Where

\[l=\] Lower limit of modal class

${{\text{f}}_{1}}=$ Frequency of modal class

\[{{f}_{0}}=\] Frequency of class preceding the modal class

\[{{f}_{2}}=\] Frequency of class succeeding the modal class

\[h=\]Class size

The data in the given table can be written as

Number

of Letters

Frequency $({{f}_{i}})$ 

$1-4$ 

\[6\]

\[4-7\]

\[30\]

\[7-10\]

\[40\]

\[10-13\]

\[16\]

\[13-16\]

\[4\]

\[16-19\]

\[4\]

Total$(n)$ 

\[100\]

From the table, it can be observed that the maximum class frequency is \[40\]

Belongs to \[7-10\] class intervals.

Therefore, modal class = \[7-10\]

\[l=7\] 

\[h=3\] 

\[{{f}_{1}}=40\] 

\[{{f}_{0}}=30\] 

\[{{f}_{2}}=16\] 

Substituting these values in the formula of mode we get:

$m=l+\left( \frac{{{f}_{1}}-{{f}_{0}}}{2{{f}_{1}}-{{f}_{0}}-{{f}_{2}}} \right)\times h$ 

\[m=7+\left( \frac{40-30}{2(40)-30-16} \right)\times 3\] 

\[m=7+\left( \frac{10}{34} \right)\times 3\] 

\[m=7+\frac{30}{34}\]

\[m=7.88\]

Hence, modal size of surname is \[7.88\].

 

7.The distribution below gives the weights of \[\mathbf{30}\]  students of a class. Find the median weight of the students.

Weight

(in kg)

\[40-45\] 

\[45-50\]  

\[50-55\] 

\[55-60\]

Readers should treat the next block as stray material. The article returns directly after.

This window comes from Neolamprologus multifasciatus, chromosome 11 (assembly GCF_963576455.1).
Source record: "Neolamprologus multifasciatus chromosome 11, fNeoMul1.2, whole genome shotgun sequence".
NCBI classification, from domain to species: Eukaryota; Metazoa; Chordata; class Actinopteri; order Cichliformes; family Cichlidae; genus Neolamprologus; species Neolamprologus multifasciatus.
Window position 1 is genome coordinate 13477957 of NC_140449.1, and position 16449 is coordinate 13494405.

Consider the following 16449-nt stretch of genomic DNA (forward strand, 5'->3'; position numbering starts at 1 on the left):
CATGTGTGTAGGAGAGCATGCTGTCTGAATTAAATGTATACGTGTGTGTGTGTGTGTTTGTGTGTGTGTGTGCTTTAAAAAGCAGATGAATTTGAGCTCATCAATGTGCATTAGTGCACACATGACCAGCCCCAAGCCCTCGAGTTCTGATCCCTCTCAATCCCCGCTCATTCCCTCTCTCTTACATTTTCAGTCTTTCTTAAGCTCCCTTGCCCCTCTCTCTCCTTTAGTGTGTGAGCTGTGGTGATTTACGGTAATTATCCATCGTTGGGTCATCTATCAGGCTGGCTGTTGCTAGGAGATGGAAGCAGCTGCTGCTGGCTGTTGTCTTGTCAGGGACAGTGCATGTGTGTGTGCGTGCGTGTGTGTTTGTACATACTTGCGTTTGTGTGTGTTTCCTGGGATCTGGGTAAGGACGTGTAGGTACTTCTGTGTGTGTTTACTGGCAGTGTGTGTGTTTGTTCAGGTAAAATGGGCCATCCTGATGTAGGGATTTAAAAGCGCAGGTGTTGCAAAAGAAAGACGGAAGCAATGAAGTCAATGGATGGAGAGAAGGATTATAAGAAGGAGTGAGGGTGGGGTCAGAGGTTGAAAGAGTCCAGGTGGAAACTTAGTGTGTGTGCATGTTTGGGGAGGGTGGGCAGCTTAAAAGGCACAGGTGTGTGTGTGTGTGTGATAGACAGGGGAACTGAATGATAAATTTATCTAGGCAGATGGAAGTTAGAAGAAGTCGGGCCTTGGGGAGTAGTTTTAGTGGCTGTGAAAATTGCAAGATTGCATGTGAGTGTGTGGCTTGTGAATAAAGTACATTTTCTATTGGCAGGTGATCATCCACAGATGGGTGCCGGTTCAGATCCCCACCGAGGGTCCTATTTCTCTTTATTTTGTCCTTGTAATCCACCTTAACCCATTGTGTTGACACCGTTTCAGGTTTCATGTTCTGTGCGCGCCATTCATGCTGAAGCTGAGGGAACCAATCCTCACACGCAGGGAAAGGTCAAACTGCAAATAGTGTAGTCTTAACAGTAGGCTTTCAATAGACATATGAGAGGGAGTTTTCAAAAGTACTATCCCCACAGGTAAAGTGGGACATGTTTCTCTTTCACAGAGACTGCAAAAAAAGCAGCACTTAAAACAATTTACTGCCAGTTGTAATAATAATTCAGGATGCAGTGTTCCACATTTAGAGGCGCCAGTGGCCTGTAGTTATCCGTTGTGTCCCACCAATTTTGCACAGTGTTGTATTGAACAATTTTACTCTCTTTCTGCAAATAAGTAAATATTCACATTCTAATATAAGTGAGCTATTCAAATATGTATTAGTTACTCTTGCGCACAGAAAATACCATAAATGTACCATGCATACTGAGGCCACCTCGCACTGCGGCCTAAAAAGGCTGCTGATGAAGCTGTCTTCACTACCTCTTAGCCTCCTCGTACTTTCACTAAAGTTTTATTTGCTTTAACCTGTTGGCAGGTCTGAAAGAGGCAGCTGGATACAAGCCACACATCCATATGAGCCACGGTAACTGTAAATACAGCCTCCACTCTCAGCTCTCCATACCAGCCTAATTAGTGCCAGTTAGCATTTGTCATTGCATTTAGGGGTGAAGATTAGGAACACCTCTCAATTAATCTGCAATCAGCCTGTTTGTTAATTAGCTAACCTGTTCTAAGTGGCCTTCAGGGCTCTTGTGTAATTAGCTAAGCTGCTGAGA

\[60-65\]

\[65-70\] 

\[70-75\]

Number

of

students

\[2\]

\[3\]

\[8\]

\[6\]

\[6\]

\[3\]

\[2\]

Ans: We can calculate the median as given below:

$m=l+\left( \frac{\frac{n}{2}-cf}{f} \right)\times h$

Where

\[l=\] Lower limit of median class

\[h=\] Class size

\[f=\] Frequency of median class

\[cf=\] cumulative frequency of class preceding median class

The cumulative frequencies with their respective class intervals are as follows :

Weight (in kg)

Number

of Students

Cumulative Frequency

\[40-45\] 

\[2\]

\[2\]

\[45-50\]

\[3\]

\[2+3=5\]

\[50-55\]

\[8\]

\[5+8=13\]

\[55-60\]

\[6\]

\[13+6=19\]

\[60-65\]

\[6\]

\[19+6=25\]

\[65-70\]

\[3\]

\[25+3=28\]

\[70-75\]

\[2\]

\[28+2=30\]

Total$(n)$ 

\[30\]


It can be observed from the given table

\[n\text{ }=30\] 

$\frac{\text{n}}{2}=15$

Cumulative frequency just greater than $\frac{n}{2}$ is \[19\], Belongs to class interval \[55-60\].

Median class = \[55-60\]

\[l=55\] 

\[f=6\] 

\[cf=13\] 

\[h=5\] 

Substituting these values in the formula of median we get:

$m=l+\left( \frac{\frac{n}{2}-cf}{f} \right)\times h$ 

$m=55+\left( \frac{15-13}{6} \right)\times 5$ 

$m=55+\left( \frac{10}{6} \right)$ 

$m=56.67$ 

Hence, median weight is \[56.67\] kg.

 

NCERT Solutions for Class 10 Maths Chapter 14 Exercise 14.3 Free PDF

The notes are available in your PDF format on the official website of Vedantu for free of cost. Students can avail either a physical copy or digital copy without being bothered about the internet connection. The material is accomplished by well-experienced faculty after thorough verification.